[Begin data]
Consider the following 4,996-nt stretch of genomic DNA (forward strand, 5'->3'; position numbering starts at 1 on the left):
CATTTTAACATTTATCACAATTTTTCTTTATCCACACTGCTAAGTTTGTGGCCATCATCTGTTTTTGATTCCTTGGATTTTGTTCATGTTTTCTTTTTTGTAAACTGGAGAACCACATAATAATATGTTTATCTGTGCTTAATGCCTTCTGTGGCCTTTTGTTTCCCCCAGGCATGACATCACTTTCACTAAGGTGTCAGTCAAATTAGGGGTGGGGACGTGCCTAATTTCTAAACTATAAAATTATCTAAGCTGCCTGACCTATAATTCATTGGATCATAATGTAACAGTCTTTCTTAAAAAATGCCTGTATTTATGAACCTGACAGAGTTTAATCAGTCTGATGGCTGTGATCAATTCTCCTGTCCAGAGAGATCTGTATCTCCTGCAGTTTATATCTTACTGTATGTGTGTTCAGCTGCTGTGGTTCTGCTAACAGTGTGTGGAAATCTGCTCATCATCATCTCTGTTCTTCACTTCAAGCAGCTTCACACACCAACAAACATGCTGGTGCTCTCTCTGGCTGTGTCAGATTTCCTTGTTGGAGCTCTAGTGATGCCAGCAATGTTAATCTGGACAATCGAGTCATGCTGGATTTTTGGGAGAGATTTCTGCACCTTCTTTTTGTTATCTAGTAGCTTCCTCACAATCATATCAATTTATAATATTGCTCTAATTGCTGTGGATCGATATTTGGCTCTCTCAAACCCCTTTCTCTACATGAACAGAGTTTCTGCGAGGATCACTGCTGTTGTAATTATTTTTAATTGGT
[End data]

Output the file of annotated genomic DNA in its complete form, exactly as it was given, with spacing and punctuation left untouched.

Consider the following 4,996-nt stretch of genomic DNA (forward strand, 5'->3'; position numbering starts at 1 on the left):
CATTTTAACATTTATCACAATTTTTCTTTATCCACACTGCTAAGTTTGTGGCCATCATCTGTTTTTGATTCCTTGGATTTTGTTCATGTTTTCTTTTTTGTAAACTGGAGAACCACATAATAATATGTTTATCTGTGCTTAATGCCTTCTGTGGCCTTTTGTTTCCCCCAGGCATGACATCACTTTCACTAAGGTGTCAGTCAAATTAGGGGTGGGGACGTGCCTAATTTCTAAACTATAAAATTATCTAAGCTGCCTGACCTATAATTCATTGGATCATAATGTAACAGTCTTTCTTAAAAAATGCCTGTATTTATGAACCTGACAGAGTTTAATCAGTCTGATGGCTGTGATCAATTCTCCTGTCCAGAGAGATCTGTATCTCCTGCAGTTTATATCTTACTGTATGTGTGTTCAGCTGCTGTGGTTCTGCTAACAGTGTGTGGAAATCTGCTCATCATCATCTCTGTTCTTCACTTCAAGCAGCTTCACACACCAACAAACATGCTGGTGCTCTCTCTGGCTGTGTCAGATTTCCTTGTTGGAGCTCTAGTGATGCCAGCAATGTTAATCTGGACAATCGAGTCATGCTGGATTTTTGGGAGAGATTTCTGCACCTTCTTTTTGTTATCTAGTAGCTTCCTCACAATCATATCAATTTATAATATTGCTCTAATTGCTGTGGATCGATATTTGGCTCTCTCAAACCCCTTTCTCTACATGAACAGAGTTTCTGCGAGGATCACTGCTGTTGTAATTATTTTTAATTGGT